One Day To Go: Here’s What Tomorrow’s Crucial EU Vote is All About
Hundreds of thousands demonstrated yesterday against a new internet law that could be adopted by the European Union on Tuesday. The voting numbers in the European Parliament are extremely close, and it’s even likely that it will be voted through. If you don’t know what it all means, it’s time you found out.
In short, there are two things: a link tax and an internet filter.
The link tax comes from Article 11 of the Copyright Directive and deals with when links to newspapers and media from, for example, Google look like this:
If they’re to continue looking that way, Google has to pay. That’s because newspapers and media think Google is freeloading on their material. If Google refuses to cough up? Then your search results could end up looking like this:
This may just have to be a case of ‘it is what it is’; the biggest losers after all are the media houses themselves who simply won’t get as much traffic, as well as we the users who won’t get enough information before we click.
What’s worse is Article 13, the internet filter.
Anyone who owns the copyright on pictures, movies and text is tired of them being spread around freely online without anybody paying for it. So now, all major social media channels will have to pay for their distribution.
This means social media will need to pay if you’re to be able to see a clip from Astrid Lindgren, as the Instagram account ‘Filmfabriken’ often offers up:
Or, if you fancy a giggle at Greta Thunberg’s amusing clip:
That all sounds very well and good, and surely Facebook and the other online giants can afford it? The problem is, those who own the copyrights don’t always want their material on social media, or that you should be free to upload it. That’s why they’ll be able to demand that Facebook never publishes it in the first place.
Take the example of the Astrid Lindgren still above. If Facebook went ahead and published the video or the image, they’d be committing an offence and end up be liable for damages and any consequent criminal penalty. The upshot of this is that Facebook would need to sign licenses with every copyright holder in the world and make certain that only that which Facebook has paid for is published: everything else should be deleted before it’s even posted!
It would be enough that you simply claim copyright to that ugly picture of you that your friend posted. Then Facebook would have to delete it immediately, so as to not commit a crime.
There are exceptions, though. Satire, critique and parody, should still be allowed, even on copyrighted works. For example, like this:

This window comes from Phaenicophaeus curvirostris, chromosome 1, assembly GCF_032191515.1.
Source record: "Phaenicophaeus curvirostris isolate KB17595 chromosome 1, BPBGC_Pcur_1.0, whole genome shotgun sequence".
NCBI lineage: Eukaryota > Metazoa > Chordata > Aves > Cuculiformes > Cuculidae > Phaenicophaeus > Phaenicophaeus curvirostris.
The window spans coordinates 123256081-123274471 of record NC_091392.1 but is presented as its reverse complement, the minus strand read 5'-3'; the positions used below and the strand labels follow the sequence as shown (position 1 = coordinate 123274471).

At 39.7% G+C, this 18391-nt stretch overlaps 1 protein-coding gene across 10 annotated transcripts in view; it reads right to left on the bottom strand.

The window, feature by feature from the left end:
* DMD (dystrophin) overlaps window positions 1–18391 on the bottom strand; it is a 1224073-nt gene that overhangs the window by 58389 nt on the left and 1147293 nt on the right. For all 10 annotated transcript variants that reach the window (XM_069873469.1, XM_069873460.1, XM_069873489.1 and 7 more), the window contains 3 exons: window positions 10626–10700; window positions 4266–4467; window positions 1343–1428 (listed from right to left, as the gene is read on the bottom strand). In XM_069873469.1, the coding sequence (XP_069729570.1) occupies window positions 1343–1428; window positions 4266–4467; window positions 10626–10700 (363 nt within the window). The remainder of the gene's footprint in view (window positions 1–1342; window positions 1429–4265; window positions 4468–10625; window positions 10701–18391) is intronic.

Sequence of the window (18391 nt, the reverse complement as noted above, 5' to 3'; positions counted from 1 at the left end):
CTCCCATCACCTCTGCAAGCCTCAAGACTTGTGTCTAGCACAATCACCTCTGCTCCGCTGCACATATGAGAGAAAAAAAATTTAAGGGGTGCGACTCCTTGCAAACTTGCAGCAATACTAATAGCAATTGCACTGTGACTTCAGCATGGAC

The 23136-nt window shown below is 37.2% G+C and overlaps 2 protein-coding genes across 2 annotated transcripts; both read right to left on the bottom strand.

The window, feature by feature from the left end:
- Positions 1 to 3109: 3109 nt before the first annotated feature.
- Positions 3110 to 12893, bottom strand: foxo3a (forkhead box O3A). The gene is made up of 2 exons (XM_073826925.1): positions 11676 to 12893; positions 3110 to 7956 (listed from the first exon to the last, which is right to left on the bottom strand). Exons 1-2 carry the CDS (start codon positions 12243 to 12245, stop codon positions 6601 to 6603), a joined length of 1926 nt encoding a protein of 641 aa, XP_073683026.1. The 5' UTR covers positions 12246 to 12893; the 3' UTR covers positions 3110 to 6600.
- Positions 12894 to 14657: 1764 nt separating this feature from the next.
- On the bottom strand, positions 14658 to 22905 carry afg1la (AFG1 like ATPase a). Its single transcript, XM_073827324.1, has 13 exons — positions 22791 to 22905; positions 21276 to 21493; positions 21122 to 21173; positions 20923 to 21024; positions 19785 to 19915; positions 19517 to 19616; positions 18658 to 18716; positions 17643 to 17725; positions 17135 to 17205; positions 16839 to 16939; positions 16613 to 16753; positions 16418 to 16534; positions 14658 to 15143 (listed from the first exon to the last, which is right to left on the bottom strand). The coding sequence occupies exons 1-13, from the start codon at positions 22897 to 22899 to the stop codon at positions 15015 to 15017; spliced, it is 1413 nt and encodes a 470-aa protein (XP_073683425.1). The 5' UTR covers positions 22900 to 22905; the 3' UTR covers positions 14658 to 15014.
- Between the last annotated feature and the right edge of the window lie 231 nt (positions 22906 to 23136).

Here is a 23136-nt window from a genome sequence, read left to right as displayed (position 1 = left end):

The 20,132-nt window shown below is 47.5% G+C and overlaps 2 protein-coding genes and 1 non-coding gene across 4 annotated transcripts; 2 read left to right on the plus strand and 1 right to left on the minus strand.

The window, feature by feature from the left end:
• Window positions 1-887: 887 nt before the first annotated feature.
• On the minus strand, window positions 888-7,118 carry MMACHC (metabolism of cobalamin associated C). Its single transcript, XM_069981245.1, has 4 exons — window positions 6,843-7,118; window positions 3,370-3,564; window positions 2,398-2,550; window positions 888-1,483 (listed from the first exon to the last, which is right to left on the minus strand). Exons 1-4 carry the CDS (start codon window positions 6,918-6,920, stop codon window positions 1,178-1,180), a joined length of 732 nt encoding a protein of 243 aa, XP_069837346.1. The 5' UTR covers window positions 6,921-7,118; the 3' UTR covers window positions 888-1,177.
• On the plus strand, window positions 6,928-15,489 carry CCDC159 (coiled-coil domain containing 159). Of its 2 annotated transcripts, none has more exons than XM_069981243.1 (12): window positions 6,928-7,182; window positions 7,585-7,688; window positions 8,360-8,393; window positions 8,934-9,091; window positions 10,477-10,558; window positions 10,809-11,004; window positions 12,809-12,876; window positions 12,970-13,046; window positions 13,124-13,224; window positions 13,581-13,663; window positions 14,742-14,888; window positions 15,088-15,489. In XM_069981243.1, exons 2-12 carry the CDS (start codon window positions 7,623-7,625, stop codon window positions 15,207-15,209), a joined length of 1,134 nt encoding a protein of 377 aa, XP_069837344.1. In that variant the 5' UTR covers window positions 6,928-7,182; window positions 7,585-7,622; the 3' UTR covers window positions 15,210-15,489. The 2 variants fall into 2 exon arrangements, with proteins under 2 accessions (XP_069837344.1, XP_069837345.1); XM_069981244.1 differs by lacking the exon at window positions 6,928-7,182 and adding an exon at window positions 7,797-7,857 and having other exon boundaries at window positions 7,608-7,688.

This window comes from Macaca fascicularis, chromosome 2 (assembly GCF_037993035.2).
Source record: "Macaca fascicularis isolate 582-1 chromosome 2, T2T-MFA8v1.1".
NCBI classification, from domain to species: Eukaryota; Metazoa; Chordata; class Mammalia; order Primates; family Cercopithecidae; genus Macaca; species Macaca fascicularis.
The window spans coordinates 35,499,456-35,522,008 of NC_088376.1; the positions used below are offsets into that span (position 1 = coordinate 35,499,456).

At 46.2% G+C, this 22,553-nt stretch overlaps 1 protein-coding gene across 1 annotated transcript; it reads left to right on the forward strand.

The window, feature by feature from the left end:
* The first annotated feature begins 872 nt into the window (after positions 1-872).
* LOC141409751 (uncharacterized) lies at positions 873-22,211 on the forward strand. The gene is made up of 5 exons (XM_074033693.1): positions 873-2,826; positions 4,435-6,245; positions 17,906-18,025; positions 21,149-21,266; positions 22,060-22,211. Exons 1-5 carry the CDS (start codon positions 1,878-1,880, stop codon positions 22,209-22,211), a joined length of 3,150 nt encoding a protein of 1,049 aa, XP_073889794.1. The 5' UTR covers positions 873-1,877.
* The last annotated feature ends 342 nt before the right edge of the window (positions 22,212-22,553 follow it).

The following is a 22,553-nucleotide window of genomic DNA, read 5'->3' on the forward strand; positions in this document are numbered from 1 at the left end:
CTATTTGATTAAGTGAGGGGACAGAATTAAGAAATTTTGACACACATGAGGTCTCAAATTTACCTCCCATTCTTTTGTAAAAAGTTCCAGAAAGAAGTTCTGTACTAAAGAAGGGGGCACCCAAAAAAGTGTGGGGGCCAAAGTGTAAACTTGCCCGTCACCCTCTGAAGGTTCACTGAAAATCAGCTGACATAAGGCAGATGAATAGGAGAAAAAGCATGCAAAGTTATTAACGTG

An obvious copyright infringement, but is it funny? Is it satire? Or is it just someone brazenly plundering other people’s work?
An automatic filter is supposed to be able to make that judgement — before it’s even been posted!
Or how about this one:
Tom and Jerry don’t earn anything from being online, so they don’t want the picture to be used, but is the text funny enough to deserve an exemption as satire?
Or this one:
A video of a bus explosion in Stockholm, to which a person owns the copyright. Which they might want to sell to a tabloid. Then the tabloid wants everyone to come to their site to watch it, and not to share the video among their friends. Then it’s up to Facebook to stop any and all copies of it in circulation.
These may seem like banal examples, but it could just as easily be about wanting to critique a newspaper article, or quote a debate from TV. Then, it’s not quite as easy to take a screenshot and post it. Facebook need to be certain that it isn’t a crime, and because they’re the ones who are liable, they’ll want a pretty substantial margin of error.
This is what goes to the core of the issues with the new directive. Not that copyright owners should be paid fairly — on that, I think everyone agrees — but more how the law is set out.
The social platforms would not only be given the responsibility of filtering content, but would also become punishable and liable if they find themselves in the wrong. This gives private companies the status of police, prosecutor and judge, and more than anything, it risks limiting freedom of speech.
With all that said, we’ve barely scratched the surface of how hard it’d be for completely new sites to emerge. How should they be able to afford to develop a filter that can discern what content on their site might be a copyright violation? YouTube has something similar, that doesn’t work perfectly even today, and it cost $100million to develop. How could other sites possibly afford those kinds of figures?
It’s unreasonable, it frustrates competition, but above all, it puts at risk a natural part of freedom of expression.
It’s on this that the European Parliament will cast their final votes this Tuesday at noon. Then we’ll know what kind of internet we’ll have tomorrow.
This piece is funded by a Kickstarter campaign to monitor the European Parliament’s Copyright Directive proposal during its final stage of voting. Text and images are supplied under CC BY, a license that makes it free to share and redistribute wherever you want, provided you link back here with appropriate credit.
Read the original post in Swedish.